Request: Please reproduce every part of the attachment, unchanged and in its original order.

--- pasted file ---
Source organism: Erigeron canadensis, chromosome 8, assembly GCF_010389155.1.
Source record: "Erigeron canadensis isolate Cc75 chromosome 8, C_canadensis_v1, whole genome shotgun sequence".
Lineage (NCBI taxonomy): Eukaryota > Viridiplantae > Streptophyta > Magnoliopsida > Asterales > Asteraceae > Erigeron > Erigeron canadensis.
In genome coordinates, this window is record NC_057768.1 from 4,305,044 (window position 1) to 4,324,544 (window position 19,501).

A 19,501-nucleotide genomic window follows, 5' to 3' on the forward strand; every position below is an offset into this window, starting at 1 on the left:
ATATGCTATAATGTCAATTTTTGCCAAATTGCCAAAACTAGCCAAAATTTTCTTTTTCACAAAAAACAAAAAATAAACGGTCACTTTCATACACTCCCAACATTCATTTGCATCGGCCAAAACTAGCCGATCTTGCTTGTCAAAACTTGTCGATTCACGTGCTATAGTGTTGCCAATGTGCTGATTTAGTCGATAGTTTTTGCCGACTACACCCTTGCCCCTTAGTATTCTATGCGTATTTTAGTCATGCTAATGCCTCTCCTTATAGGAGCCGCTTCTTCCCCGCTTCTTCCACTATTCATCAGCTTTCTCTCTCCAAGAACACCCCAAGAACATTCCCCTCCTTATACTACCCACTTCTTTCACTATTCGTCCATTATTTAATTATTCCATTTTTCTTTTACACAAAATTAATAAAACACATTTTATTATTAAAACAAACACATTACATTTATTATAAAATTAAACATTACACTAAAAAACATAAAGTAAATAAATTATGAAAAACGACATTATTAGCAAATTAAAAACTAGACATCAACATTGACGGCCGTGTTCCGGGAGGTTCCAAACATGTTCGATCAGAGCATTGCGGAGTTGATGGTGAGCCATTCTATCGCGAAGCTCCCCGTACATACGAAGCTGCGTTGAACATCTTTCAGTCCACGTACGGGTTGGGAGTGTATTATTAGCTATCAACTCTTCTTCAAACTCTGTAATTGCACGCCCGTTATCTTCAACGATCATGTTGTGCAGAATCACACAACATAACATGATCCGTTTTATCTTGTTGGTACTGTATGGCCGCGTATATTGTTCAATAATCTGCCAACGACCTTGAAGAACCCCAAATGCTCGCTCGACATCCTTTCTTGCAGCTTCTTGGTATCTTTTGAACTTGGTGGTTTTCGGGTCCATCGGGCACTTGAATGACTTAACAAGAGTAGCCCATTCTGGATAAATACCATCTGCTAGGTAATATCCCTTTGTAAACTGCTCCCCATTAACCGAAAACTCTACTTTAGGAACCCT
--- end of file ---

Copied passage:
Source organism: Erigeron canadensis, chromosome 8, assembly GCF_010389155.1.
Source record: "Erigeron canadensis isolate Cc75 chromosome 8, C_canadensis_v1, whole genome shotgun sequence".
Lineage (NCBI taxonomy): Eukaryota > Viridiplantae > Streptophyta > Magnoliopsida > Asterales > Asteraceae > Erigeron > Erigeron canadensis.
In genome coordinates, this window is record NC_057768.1 from 4,305,044 (window position 1) to 4,324,544 (window position 19,501).

A 19,501-nucleotide genomic window follows, 5' to 3' on the forward strand; every position below is an offset into this window, starting at 1 on the left:
ATATGCTATAATGTCAATTTTTGCCAAATTGCCAAAACTAGCCAAAATTTTCTTTTTCACAAAAAACAAAAAATAAACGGTCACTTTCATACACTCCCAACATTCATTTGCATCGGCCAAAACTAGCCGATCTTGCTTGTCAAAACTTGTCGATTCACGTGCTATAGTGTTGCCAATGTGCTGATTTAGTCGATAGTTTTTGCCGACTACACCCTTGCCCCTTAGTATTCTATGCGTATTTTAGTCATGCTAATGCCTCTCCTTATAGGAGCCGCTTCTTCCCCGCTTCTTCCACTATTCATCAGCTTTCTCTCTCCAAGAACACCCCAAGAACATTCCCCTCCTTATACTACCCACTTCTTTCACTATTCGTCCATTATTTAATTATTCCATTTTTCTTTTACACAAAATTAATAAAACACATTTTATTATTAAAACAAACACATTACATTTATTATAAAATTAAACATTACACTAAAAAACATAAAGTAAATAAATTATGAAAAACGACATTATTAGCAAATTAAAAACTAGACATCAACATTGACGGCCGTGTTCCGGGAGGTTCCAAACATGTTCGATCAGAGCATTGCGGAGTTGATGGTGAGCCATTCTATCGCGAAGCTCCCCGTACATACGAAGCTGCGTTGAACATCTTTCAGTCCACGTACGGGTTGGGAGTGTATTATTAGCTATCAACTCTTCTTCAAACTCTGTAATTGCACGCCCGTTATCTTCAACGATCATGTTGTGCAGAATCACACAACATAACATGATCCGTTTTATCTTGTTGGTACTGTATGGCCGCGTATATTGTTCAATAATCTGCCAACGACCTTGAAGAACCCCAAATGCTCGCTCGACATCCTTTCTTGCAGCTTCTTGGTATCTTTTGAACTTGGTGGTTTTCGGGTCCATCGGGCACTTGAATGACTTAACAAGAGTAGCCCATTCTGGATAAATACCATCTGCTAGGTAATATCCCTTTGTAAACTGCTCCCCATTAACCGAAAACTCTACTTTAGGAACCCT